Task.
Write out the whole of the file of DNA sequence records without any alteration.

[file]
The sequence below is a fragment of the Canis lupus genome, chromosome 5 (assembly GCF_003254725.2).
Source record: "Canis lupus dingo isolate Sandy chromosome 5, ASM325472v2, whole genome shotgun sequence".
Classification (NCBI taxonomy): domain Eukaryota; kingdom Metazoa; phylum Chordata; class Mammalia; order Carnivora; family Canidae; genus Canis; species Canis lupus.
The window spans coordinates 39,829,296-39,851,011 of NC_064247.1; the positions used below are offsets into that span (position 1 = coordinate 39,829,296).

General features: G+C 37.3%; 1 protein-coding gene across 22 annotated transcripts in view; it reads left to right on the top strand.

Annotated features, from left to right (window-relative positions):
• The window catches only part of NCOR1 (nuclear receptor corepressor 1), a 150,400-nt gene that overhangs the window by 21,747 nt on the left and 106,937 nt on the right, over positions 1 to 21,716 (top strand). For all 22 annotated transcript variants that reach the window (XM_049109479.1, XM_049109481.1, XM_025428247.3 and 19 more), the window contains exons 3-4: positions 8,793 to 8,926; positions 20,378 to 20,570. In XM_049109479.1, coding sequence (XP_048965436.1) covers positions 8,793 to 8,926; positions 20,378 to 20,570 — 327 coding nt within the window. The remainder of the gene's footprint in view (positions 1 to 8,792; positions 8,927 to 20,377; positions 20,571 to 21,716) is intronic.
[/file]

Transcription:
The sequence below is a fragment of the Canis lupus genome, chromosome 5 (assembly GCF_003254725.2).
Source record: "Canis lupus dingo isolate Sandy chromosome 5, ASM325472v2, whole genome shotgun sequence".
Classification (NCBI taxonomy): domain Eukaryota; kingdom Metazoa; phylum Chordata; class Mammalia; order Carnivora; family Canidae; genus Canis; species Canis lupus.
The window spans coordinates 39,829,296-39,851,011 of NC_064247.1; the positions used below are offsets into that span (position 1 = coordinate 39,829,296).

General features: G+C 37.3%; 1 protein-coding gene across 22 annotated transcripts in view; it reads left to right on the top strand.

Annotated features, from left to right (window-relative positions):
• The window catches only part of NCOR1 (nuclear receptor corepressor 1), a 150,400-nt gene that overhangs the window by 21,747 nt on the left and 106,937 nt on the right, over positions 1 to 21,716 (top strand). For all 22 annotated transcript variants that reach the window (XM_049109479.1, XM_049109481.1, XM_025428247.3 and 19 more), the window contains exons 3-4: positions 8,793 to 8,926; positions 20,378 to 20,570. In XM_049109479.1, coding sequence (XP_048965436.1) covers positions 8,793 to 8,926; positions 20,378 to 20,570 — 327 coding nt within the window. The remainder of the gene's footprint in view (positions 1 to 8,792; positions 8,927 to 20,377; positions 20,571 to 21,716) is intronic.